Group Objects After Air Force Pulls Commander’s Article on Faith
The 180th Fighter Wing Commander has reportedly censored an article written by his Medical Group Commander, Col Florencio Marquinez, because of a complaint by Michael “Mikey” Weinstein. (The article can be read here.)
According to the Christian legal organization Alliance Defending Freedom (ADF), [a civilian] complained about Marquinez’ article, claiming that it was “odious” and “offending.” In response to the complaint, Commander Col. Craig R. Baker ordered the newsletter to be republished without Marquinez’ piece.
Weinstein claimed full credit, praising the commander. The “odious” and “offending” words were his [emphasis added]:
The Commander…is one of the most amazingly impressive leaders I have ever dealt with in all the years of MRFF’s civil rights activism…After merely speaking with me once over the phone…[he] immediately realized the seriousness of this egregious Constitutional and Air Force regulation…violation. Consequently, he ordered the expeditious removal, within at most a couple of hours of MRFF’s intervention, of that odious and offending proselytizing commentary…
The Alliance Defending Freedom, a part of the Restore Military Religious Freedom coalition, disagreed:
ADF Legal Counsel Joseph La Rue wrote in a report on the matter on Friday that he believes Baker’s actions run counter to the Constitution because they amount to censorship…
“The Supreme Court has explained that, when the government allows discussion by others of certain topics in its publications, it is not allowed to impose restrictions that discriminate among viewpoints on those subjects. So, because the military allows discussions about ‘what has made your life better,’ ‘what helps you as you lead your troops,’ or secular psychological principles, it is not allowed to say that some answers are okay, while others aren’t.”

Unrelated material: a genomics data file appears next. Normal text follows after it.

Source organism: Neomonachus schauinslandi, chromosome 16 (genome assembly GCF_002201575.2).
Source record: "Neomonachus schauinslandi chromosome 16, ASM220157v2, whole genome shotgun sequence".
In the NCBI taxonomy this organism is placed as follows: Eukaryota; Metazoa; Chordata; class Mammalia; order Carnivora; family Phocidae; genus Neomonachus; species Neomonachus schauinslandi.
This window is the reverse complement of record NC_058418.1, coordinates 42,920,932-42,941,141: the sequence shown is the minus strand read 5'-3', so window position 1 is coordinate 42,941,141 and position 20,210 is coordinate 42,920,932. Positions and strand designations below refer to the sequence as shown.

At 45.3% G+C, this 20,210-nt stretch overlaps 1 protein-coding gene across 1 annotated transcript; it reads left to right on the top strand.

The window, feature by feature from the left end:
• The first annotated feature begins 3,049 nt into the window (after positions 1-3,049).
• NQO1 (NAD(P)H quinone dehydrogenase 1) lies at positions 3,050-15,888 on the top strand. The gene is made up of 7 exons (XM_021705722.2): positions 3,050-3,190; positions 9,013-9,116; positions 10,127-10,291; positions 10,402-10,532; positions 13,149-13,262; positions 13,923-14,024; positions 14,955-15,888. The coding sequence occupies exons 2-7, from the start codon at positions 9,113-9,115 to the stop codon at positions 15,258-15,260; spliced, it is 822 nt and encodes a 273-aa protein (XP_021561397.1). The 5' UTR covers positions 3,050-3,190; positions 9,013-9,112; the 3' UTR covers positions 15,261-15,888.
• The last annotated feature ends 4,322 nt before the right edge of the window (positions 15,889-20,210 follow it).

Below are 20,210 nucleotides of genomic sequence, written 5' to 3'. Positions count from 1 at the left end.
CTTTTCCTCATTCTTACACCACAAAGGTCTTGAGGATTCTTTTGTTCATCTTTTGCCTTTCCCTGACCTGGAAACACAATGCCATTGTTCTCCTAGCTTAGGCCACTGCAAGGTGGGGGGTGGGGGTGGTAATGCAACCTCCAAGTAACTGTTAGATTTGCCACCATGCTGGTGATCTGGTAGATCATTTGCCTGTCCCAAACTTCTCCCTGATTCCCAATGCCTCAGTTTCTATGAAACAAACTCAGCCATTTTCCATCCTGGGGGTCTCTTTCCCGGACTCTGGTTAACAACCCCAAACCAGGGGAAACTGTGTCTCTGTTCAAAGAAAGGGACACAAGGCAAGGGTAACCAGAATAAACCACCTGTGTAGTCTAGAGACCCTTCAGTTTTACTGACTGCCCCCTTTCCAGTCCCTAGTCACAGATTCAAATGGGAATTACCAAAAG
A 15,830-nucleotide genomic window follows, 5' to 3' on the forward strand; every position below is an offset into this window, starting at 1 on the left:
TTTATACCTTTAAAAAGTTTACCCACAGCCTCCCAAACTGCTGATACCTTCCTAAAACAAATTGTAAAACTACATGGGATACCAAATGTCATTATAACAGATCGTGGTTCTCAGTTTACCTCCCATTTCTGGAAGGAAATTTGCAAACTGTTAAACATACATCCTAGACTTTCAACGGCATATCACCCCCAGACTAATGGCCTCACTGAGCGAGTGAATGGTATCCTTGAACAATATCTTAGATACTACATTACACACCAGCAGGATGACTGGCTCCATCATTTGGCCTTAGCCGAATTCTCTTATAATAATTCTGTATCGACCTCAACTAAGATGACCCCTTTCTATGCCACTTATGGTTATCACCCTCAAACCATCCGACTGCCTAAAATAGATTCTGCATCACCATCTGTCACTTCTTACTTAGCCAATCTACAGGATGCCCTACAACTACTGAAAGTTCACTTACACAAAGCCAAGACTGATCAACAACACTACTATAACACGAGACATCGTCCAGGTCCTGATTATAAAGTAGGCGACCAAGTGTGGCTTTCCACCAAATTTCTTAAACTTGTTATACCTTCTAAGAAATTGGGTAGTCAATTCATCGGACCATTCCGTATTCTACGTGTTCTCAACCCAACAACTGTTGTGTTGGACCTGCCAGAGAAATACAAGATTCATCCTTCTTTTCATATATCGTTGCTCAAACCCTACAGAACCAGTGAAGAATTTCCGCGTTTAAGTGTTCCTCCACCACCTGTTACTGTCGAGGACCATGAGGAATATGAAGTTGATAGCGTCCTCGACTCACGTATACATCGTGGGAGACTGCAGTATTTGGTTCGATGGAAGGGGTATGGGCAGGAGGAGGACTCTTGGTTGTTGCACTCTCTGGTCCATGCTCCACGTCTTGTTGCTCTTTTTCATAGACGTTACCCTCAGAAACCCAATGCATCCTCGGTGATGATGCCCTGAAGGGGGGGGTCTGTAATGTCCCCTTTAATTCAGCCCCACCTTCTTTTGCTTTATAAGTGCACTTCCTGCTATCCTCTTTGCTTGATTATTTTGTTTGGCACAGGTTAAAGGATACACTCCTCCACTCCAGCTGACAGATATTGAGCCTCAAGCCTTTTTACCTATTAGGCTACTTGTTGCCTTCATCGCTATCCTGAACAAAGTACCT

(Col Marquinez has also previously written for The Stinger.) The military may have room for restricting certain speech, but targeting speech because it is religious probably doesn’t fall in that category. Further, the language itself was benign [emphasis original]:
Common sense tells us that it would be wrong, of course, for Col. Marquinez to order those under his command to attend church, or to follow Jesus. But that’s not what he did. No: he merely said, Jesus has helped me, and if you have problems, you should consider letting Him help you, too. There’s nothing wrong or improper about that.
The Air Force has run into this conflict before. It once censored a chaplain’s article — after a similar complaint from Weinstein’s group — and was then forced to restore it after a public outcry, though it did so with a disclaimer. By contrast, an atheist Air Force article received neither the aggressive attention nor the disclaimer. But then, Weinstein didn’t complain about the atheist article — just the one by a Christian chaplain.
The ADF’s LaRue is correct. Col Marquinez did nothing more than express the foundations upon which he relied, as other commanders in the Air Force have been invited to do. That Weinstein is offended by that is of no consequence. Both society and the military are composed of citizens with opposing views — views they are not only allowed to express, but also encouraged to express. Air Force Chief of Staff General Mark Welsh has said “every Airman has a story” and has called on Airmen to make their stories known. That a story may contain references to faith does not make it illegal — but censoring only one story because of its references to faith may be problematic, according to LaRue.
The expression of religious faith in the US military is supposed to be protected by US law, as it has been written into law twice by Congress. The US military tweaked its religious accommodation guidance earlier this year, purportedly in response to that law, but it focused almost exclusively on hair and clothing — a point that frustrated the congressmen who wrote the law. As required by that same law, the military is currently evaluating whether it has promulgated the required regulations to meet the intent of the law.
Weinstein has gained many of his “victories” by bullying Air Force commanders who have never heard of him — which may explain this “rapid response” by an obscure Guard unit (though, interestingly enough, Col Bluto Baker, who took command only last March, is active duty, holding a “dual status” with the National Guard). After they learn who he is, commanders have been less open to his “advice” (advice Air Force JAGs have advised commanders to ignore to begin with), and have even come to regret their initial actions.
Will the Air Force reverse itself again? It will be an interesting situation to watch.
For his part, LaRue encouraged others to use the same avenue Weinstein did, and call the commander — even providing the number to the base. The military has said it gives Weinstein no special access to commanders, so LaRue seems to think others should be able to speak to the commander, too.